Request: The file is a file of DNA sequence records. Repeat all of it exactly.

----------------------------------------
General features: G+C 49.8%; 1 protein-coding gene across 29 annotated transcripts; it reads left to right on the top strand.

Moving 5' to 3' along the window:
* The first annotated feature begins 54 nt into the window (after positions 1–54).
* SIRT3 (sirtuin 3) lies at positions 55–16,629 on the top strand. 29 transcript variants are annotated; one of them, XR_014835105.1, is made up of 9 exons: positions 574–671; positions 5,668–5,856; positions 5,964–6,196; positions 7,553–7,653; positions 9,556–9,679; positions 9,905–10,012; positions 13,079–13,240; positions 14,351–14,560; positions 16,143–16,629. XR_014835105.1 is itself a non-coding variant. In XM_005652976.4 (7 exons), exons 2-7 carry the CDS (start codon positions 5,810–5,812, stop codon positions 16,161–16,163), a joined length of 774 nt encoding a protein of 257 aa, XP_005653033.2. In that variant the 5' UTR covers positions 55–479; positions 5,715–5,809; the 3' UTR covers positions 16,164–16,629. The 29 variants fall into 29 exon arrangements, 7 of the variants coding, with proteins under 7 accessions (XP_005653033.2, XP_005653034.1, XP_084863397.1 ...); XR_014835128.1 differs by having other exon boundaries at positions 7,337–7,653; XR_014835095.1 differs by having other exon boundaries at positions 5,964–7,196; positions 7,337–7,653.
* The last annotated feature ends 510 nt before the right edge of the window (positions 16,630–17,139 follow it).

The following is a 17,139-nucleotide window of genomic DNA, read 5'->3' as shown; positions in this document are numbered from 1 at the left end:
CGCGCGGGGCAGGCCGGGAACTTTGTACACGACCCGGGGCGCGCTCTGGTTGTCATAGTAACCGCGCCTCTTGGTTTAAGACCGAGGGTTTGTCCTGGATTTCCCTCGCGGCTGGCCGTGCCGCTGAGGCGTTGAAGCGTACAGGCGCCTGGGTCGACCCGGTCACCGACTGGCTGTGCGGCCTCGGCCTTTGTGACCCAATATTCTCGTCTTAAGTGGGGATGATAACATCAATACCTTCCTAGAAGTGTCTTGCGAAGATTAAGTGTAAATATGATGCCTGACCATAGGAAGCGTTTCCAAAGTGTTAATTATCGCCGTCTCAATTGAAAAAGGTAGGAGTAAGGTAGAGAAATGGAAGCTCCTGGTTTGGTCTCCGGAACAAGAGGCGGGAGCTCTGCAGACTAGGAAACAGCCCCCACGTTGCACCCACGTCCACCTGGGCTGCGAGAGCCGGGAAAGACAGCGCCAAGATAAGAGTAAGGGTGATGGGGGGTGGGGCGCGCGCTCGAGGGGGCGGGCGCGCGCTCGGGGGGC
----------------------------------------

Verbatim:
General features: G+C 49.8%; 1 protein-coding gene across 29 annotated transcripts; it reads left to right on the top strand.

Moving 5' to 3' along the window:
* The first annotated feature begins 54 nt into the window (after positions 1–54).
* SIRT3 (sirtuin 3) lies at positions 55–16,629 on the top strand. 29 transcript variants are annotated; one of them, XR_014835105.1, is made up of 9 exons: positions 574–671; positions 5,668–5,856; positions 5,964–6,196; positions 7,553–7,653; positions 9,556–9,679; positions 9,905–10,012; positions 13,079–13,240; positions 14,351–14,560; positions 16,143–16,629. XR_014835105.1 is itself a non-coding variant. In XM_005652976.4 (7 exons), exons 2-7 carry the CDS (start codon positions 5,810–5,812, stop codon positions 16,161–16,163), a joined length of 774 nt encoding a protein of 257 aa, XP_005653033.2. In that variant the 5' UTR covers positions 55–479; positions 5,715–5,809; the 3' UTR covers positions 16,164–16,629. The 29 variants fall into 29 exon arrangements, 7 of the variants coding, with proteins under 7 accessions (XP_005653033.2, XP_005653034.1, XP_084863397.1 ...); XR_014835128.1 differs by having other exon boundaries at positions 7,337–7,653; XR_014835095.1 differs by having other exon boundaries at positions 5,964–7,196; positions 7,337–7,653.
* The last annotated feature ends 510 nt before the right edge of the window (positions 16,630–17,139 follow it).

The following is a 17,139-nucleotide window of genomic DNA, read 5'->3' as shown; positions in this document are numbered from 1 at the left end:
CGCGCGGGGCAGGCCGGGAACTTTGTACACGACCCGGGGCGCGCTCTGGTTGTCATAGTAACCGCGCCTCTTGGTTTAAGACCGAGGGTTTGTCCTGGATTTCCCTCGCGGCTGGCCGTGCCGCTGAGGCGTTGAAGCGTACAGGCGCCTGGGTCGACCCGGTCACCGACTGGCTGTGCGGCCTCGGCCTTTGTGACCCAATATTCTCGTCTTAAGTGGGGATGATAACATCAATACCTTCCTAGAAGTGTCTTGCGAAGATTAAGTGTAAATATGATGCCTGACCATAGGAAGCGTTTCCAAAGTGTTAATTATCGCCGTCTCAATTGAAAAAGGTAGGAGTAAGGTAGAGAAATGGAAGCTCCTGGTTTGGTCTCCGGAACAAGAGGCGGGAGCTCTGCAGACTAGGAAACAGCCCCCACGTTGCACCCACGTCCACCTGGGCTGCGAGAGCCGGGAAAGACAGCGCCAAGATAAGAGTAAGGGTGATGGGGGGTGGGGCGCGCGCTCGAGGGGGCGGGCGCGCGCTCGGGGGGC